Dropwizard and SSL

Dropwizard can quickly start up a web server with little configuration required. The default server implementation uses http, running on port 8080 by default. But what if you want users to log into your web application? Dropwizard provides moderately useful documentation on setting up authenticators, but you should also update your server to run over SSL to do things safely.

Generating the Self-Signed Certificate

The first thing you’ll need is a certificate. For getting up and running, an easy option is to create a self-signed certificate using the Java keytool.

  1. Create a folder (I’ll alias as ) within your application to hold your certificate and local keystore.
  2. Go to that folder, and run the following to create a self-signed entry in the keystore.jks. The alias selfsigned can be anything you want, but I’ll continue to reference it as selfsigned. The default password for these keystores is changeit, so I’ll leave it as that when I reference the keystore password.
    $ keytool -genkey -alias selfsigned -keyalg RSA -keystore keystore.jks -keysize 2048.
  3. Next, export the certificate to selfsigned.crt with:
    $ keytool -export -alias selfsigned -file selfsigned.crt -keystore keystore.jks
  4. Import that certificate into your cacerts, the default Java keystore. You may need to do this as root, or with sudo. Go to the /jre/lib/security directory, and run:
    $ keytool -import -trustcacerts -alias selfsigned -file <path_to_java>/selfsigned.crt -keystore cacerts

Now, you have a certificate, a correlating entry in an application keystore, and in the Java keystore. If you need to run the application from another machine, you’ll need to repeat step 4.

Dropwizard Configuration

The yaml config will look something like this:

  type: https
  port: 8443
  keyStorePath: <SSL_FOLDER>/keystore.jks
  keyStorePassword: changeit
  trustStorePath: <path_to_java>/jre/lib/security/cacerts
  certAlias: selfsigned

Note: the trustStorePath is for Mac. If you use something else, it’ll be based on your OS!

The keyStorePath points to your application keystore, and the trustStorePath points to the Java default keystore.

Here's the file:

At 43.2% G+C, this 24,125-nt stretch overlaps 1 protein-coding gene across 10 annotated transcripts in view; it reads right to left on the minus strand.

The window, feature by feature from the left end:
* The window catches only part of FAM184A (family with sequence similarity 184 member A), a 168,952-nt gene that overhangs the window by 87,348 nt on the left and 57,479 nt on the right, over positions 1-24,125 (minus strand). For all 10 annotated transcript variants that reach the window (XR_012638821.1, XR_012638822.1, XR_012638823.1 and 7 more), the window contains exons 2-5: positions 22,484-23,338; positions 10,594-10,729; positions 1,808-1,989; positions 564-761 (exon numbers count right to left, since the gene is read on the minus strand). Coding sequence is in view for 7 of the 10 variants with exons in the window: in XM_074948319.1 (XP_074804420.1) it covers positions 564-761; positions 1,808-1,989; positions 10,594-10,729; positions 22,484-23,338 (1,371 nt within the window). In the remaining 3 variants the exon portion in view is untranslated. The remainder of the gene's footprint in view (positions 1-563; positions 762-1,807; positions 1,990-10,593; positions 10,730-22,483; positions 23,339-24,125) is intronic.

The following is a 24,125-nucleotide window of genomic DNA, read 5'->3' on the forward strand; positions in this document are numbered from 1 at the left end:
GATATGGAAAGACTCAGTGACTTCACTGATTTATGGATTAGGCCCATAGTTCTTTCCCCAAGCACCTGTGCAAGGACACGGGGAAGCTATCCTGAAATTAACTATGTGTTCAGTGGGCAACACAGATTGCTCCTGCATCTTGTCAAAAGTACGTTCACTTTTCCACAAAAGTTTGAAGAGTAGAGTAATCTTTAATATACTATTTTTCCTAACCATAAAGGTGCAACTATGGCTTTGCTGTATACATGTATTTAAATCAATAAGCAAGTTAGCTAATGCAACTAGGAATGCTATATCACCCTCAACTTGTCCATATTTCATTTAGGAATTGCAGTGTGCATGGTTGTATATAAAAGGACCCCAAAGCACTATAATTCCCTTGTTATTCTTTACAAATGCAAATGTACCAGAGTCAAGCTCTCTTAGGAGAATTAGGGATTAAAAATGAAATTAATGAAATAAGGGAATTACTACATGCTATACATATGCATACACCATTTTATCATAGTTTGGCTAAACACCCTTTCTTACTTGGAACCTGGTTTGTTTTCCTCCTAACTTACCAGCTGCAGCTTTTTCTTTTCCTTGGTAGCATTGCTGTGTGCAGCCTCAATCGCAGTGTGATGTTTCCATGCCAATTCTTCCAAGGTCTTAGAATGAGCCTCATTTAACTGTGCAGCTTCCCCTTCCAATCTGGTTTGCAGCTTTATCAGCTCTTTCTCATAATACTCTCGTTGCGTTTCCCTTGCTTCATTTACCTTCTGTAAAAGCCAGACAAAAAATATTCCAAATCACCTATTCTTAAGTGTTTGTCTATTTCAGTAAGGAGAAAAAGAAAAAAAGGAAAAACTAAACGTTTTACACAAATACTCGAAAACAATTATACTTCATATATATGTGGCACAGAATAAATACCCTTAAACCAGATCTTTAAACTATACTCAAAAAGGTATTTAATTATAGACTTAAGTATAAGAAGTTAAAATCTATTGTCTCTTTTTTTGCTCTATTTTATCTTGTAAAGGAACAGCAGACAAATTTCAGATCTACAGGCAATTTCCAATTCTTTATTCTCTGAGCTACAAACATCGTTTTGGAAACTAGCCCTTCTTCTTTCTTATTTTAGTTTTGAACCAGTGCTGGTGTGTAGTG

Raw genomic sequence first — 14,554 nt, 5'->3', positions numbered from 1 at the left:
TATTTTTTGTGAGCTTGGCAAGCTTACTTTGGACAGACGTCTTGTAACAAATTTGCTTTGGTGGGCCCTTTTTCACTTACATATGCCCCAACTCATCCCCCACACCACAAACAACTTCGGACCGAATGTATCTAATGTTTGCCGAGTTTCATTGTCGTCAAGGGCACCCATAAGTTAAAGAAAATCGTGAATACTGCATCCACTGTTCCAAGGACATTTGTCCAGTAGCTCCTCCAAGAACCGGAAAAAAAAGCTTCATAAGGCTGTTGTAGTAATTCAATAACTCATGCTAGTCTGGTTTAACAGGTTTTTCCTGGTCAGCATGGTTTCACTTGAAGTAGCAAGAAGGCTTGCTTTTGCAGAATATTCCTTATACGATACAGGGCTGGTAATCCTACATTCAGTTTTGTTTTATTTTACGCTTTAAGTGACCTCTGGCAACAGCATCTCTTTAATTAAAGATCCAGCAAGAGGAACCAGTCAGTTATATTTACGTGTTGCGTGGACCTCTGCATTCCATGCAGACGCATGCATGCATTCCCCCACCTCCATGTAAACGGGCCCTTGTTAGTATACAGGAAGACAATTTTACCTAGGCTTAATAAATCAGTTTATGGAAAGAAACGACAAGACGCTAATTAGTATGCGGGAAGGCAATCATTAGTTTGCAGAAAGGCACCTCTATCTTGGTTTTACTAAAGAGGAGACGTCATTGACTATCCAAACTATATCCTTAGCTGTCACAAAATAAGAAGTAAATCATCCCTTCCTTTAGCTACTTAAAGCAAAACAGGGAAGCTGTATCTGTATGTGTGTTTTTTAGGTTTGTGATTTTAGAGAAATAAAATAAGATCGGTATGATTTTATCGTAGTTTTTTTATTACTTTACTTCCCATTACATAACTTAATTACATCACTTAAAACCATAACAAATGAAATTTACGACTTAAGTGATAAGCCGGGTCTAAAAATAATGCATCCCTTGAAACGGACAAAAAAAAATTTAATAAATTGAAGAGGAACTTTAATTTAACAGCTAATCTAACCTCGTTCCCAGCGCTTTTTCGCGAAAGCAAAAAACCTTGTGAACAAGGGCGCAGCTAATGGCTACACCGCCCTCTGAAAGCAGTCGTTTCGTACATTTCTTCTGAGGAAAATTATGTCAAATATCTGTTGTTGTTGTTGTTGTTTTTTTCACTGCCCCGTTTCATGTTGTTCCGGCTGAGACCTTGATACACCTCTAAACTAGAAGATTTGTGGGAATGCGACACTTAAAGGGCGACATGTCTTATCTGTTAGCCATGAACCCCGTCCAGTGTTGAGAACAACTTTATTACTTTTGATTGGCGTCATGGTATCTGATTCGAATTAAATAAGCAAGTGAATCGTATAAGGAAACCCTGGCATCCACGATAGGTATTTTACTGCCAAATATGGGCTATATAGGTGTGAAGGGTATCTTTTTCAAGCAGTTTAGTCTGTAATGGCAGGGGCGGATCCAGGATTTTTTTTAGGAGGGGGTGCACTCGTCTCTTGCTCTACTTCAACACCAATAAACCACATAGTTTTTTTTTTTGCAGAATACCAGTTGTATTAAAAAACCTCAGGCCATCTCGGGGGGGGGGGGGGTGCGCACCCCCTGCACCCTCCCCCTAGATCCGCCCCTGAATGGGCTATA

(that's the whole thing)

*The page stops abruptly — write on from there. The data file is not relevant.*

When you run your server, it will now require https and port 8443 to access it. Super easy, but the road was rocky. Here are some common issues I faced while getting this running.

Errors Faced

Using the Java default keystore, cacerts, as the keyStorePath, throws this error during Dropwizard startup:

java.lang.IllegalStateException: Unable to retrieve certificate chain

Having the wrong password for the keystore will throw this error:

java.io.IOException: Keystore was tampered with, or password was incorrect

Without the trustStorePath set, you will give an error along the lines of:

java.security.cert.CertificateException: Unable to validate certificate: the trustAnchors parameter must be non-empty

More Info

Check out the reference manual for more configuration parameters.


I’ve updated to Dropwizard 0.8.2 and want to point out the server definition has changed slightly from above.

  - keyStorePassword: changeit
    keyStorePath: keystore.jks
    type: https
    port: 8443
    validateCerts: false

10 thoughts on “Dropwizard and SSL

  1. How should the YML connector section look if i use a CA signed certificate. Also can i use the same certificate that i am using for the web front end nginx.

  2. Hello, I am unable to read system variables $JAVA_HOME or $SSH_FOLDER from configuration yaml file. Did you used additional dropwizard plugin for that ? (if yes, can you provide me the name)

    • Hi, those are environment variables set in your bash profile or Windows environment. They are shortcuts to the location of Java and the keys folder.

      • Yes Benkn, you are right. (BTW thanks for a very helpful article)

        But we cannot directly refer (using $) those environment variables in configuration.yml files. We either need to provide complete path or to use any plugin to read environment variable something like $env:JAVA_HOME etc.

        My question is that, are you or anyone from our post is aware of any such plugin to help me to provide environment variable access in configuration.yml file.

  3. Hi,
    I face the error: java.lang.IllegalStateException: Unable to retrieve certificate chain
    I have got my certificate issued from GoDaddy.
    My yml file looks like this:
    – type: http
    port: 8080
    – type: https
    port: 8443
    keyStorePath: ./keystore/myKeyStore.jks
    keyStorePassword: “myPassword”
    trustStorePath: “C:/Program Files/Java/jre1.8.0_65/lib/security/cacerts”
    certAlias: “myAlias”

    I have also asked about my problem here:

    Request you to please take a look there for details.

    Thanks! 🙂

    • Thank you for your question. I see in StackOverflow that you found your answer – updating `validatePeers` to false. I will also provide an edit for updated version of Dropwizard.

  4. Thanks very much for this guide. Being new to both DropWizard and SSL, this has been invaluable.

    One thing that is confusing me is that we’ve been asked to have public and private keys, and import the private key into the keystore, and only publish the public key to clients wishing to connect.

    How would your instructions differ in this scenario?

  5. I followed your steps but I’m getting : no valid keystore exception.

    I’m generating a jar with the keystore and then deploying in AWS.
    Can you please elaborate step 4.

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